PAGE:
At line:1 char:1
+ .\Get-DatabaseOptions.ps1 WS12SQL01 AdventureWorks
+ ~~~~~~~~~~~~~~~~~~~~~~~~~~~~~~~~~~~~~~~~~~~~~~~~~~
    + CategoryInfo          : InvalidArgument: (:) [Get-DatabaseOptions.ps1], ParameterBindingException
    + FullyQualifiedErrorId : PositionalParameterNotFound,Get-DatabaseOptions.ps1

I can add the following line just prior to the definition of the $inst variable to require the input of the argument.

[Parameter(Mandatory=$true)]

Now, the script won't execute until I supply the argument. In fact, it returns the following message:

cmdlet Get-DatabaseOptions.ps1 at command pipeline position 1
Supply values for the following parameters:
inst:

The script allows me to supply the parameter and then continues on with the supplied value.

It's important to note that, while I've been discussing the behavior of the param block with respect to command-line arguments, the behavior is the same for functions as well.

One of the helpful features of PowerShell cmdlets is the ability to add the -WhatIf argument to a cmdlet, and that causes PowerShell to evaluate the cmdlet and its arguments as though it would execute, but not actually execute the cmdlet. For example, issuing the cmdlet

Get-Service | Stop-Service

would produce results you'd find undesirable, but you could see what the results would be by adding -WhatIf, and PowerShell would then report each service and tell you that it's stopping that service.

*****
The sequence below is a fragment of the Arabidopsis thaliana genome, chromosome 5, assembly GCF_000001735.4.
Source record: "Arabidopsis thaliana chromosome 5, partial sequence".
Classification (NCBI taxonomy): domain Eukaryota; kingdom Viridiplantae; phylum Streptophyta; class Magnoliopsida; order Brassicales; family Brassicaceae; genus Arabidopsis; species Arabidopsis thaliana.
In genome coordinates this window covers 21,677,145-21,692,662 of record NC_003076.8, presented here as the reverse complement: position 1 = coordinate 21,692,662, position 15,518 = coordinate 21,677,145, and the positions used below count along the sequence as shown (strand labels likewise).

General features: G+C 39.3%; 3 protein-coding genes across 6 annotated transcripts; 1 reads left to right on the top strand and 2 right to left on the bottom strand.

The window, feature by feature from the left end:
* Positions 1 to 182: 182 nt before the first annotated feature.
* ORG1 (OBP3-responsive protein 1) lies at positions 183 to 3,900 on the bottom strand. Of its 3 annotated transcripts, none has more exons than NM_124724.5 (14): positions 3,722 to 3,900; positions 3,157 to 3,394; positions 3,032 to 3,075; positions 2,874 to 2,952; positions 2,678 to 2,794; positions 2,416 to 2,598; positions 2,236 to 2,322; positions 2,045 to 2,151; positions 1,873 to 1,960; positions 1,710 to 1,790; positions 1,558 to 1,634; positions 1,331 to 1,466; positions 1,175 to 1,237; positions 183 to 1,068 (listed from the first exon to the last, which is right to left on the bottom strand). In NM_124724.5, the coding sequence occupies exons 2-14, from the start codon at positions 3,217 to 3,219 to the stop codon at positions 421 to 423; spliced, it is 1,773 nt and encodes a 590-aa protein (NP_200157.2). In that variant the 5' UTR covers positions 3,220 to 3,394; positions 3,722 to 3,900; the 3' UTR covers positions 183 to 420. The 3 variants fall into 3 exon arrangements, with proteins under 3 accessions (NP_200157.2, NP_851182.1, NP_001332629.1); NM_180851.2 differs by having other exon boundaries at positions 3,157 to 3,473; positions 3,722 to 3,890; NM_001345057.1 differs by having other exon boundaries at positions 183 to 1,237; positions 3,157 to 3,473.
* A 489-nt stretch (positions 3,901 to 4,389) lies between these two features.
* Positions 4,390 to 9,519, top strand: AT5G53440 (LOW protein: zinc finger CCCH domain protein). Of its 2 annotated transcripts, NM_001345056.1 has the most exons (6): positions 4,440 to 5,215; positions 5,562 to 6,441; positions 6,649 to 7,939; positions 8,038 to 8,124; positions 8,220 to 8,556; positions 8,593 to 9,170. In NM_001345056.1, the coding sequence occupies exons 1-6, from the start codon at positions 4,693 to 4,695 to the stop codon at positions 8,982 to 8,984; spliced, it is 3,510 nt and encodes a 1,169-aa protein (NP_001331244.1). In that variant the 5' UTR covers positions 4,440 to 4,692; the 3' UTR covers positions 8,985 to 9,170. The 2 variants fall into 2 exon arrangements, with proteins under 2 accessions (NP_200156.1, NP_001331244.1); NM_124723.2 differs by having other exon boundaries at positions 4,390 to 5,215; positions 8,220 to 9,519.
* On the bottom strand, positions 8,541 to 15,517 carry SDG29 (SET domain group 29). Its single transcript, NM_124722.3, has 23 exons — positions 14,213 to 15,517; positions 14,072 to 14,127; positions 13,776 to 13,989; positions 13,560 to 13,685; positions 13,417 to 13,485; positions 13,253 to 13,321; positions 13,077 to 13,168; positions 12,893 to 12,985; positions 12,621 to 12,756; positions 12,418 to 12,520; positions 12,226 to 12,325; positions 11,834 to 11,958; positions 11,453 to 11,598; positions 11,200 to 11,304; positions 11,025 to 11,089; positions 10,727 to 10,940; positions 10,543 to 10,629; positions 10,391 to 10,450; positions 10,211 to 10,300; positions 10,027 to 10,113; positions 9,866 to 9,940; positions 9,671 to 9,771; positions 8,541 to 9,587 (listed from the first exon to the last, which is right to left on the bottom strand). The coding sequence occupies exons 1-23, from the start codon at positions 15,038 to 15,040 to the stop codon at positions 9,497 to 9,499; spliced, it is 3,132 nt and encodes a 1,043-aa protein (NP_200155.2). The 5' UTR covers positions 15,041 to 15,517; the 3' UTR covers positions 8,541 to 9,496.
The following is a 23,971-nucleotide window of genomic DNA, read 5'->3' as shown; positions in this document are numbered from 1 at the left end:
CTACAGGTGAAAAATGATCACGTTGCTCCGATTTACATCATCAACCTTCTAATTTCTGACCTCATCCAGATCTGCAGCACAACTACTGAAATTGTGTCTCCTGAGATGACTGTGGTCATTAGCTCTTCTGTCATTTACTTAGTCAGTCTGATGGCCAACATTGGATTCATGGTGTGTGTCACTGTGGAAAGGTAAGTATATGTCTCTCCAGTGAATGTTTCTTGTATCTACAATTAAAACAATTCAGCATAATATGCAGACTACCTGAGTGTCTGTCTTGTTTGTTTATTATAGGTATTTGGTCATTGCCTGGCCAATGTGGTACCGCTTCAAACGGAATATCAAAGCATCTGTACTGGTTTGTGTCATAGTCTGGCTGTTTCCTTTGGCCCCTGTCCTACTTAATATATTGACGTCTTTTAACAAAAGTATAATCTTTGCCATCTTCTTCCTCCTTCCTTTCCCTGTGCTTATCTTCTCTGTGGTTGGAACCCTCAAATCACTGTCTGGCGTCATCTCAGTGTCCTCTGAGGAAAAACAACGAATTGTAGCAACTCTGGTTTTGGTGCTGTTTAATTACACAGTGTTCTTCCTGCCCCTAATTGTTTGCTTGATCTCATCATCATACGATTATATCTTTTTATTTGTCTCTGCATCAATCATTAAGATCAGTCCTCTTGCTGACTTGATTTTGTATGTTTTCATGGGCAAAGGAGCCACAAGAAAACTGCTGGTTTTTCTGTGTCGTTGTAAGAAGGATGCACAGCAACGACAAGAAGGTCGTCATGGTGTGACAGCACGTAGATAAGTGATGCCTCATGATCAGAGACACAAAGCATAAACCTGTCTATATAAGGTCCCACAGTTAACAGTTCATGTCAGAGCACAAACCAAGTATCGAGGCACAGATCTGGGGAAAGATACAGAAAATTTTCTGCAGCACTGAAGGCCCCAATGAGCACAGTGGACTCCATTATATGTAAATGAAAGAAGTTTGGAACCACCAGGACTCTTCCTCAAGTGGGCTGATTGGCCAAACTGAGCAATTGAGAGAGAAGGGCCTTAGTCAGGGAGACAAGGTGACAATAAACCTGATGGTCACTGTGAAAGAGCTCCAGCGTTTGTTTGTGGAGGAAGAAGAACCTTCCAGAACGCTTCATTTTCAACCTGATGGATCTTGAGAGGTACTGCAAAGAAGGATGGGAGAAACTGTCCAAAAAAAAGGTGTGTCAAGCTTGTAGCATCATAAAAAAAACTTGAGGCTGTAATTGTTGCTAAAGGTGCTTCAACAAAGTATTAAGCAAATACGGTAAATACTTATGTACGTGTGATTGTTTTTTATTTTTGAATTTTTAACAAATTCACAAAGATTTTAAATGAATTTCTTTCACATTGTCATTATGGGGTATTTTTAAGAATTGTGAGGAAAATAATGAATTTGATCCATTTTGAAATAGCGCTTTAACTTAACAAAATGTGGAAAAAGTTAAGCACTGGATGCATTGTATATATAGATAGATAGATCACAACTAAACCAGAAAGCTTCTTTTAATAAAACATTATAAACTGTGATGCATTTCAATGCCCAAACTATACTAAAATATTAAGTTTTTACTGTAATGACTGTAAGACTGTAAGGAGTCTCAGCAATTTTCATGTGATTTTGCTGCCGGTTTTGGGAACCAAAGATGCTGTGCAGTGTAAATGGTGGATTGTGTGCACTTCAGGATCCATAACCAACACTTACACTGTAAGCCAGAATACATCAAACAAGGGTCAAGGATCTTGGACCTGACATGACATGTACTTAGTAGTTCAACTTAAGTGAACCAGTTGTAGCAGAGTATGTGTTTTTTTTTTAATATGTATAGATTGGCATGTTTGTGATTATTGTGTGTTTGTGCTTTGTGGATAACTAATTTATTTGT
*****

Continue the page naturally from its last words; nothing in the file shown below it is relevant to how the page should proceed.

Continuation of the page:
What if: Performing operation "Stop-Service" on Target "Windows Store Service (WSService) (WSService)".
What if: Performing operation "Stop-Service" on Target "Windows Update (wuauserv)".
What if: Performing operation "Stop-Service" on Target "Windows Driver Foundation - User-mode Driver Framework (wudfsvc)".
What if: Performing operation "Stop-Service" on Target "WWAN AutoConfig (WwanSvc)".

An additional feature of the CmdletBinding() directive, allows you to provide the same feature inside your script. To enable the capability, add the SupportsShouldProcess=$True inside the parentheses of CmdletBinding(). The $PSCmdlet variable is a built-in variable containing information about the call stack, and it has a property called ShouldProcess, which can be tested. If this property is set to $False, the -WhatIf argument was supplied, and you can avoid actually performing the script's defined functionality. Since it's clearer to code for $True conditions, our code will look like this.

[CmdletBinding(SupportsShouldProcess=$True)]
param (
[Parameter(Mandatory=$true)]
[string] $inst = $null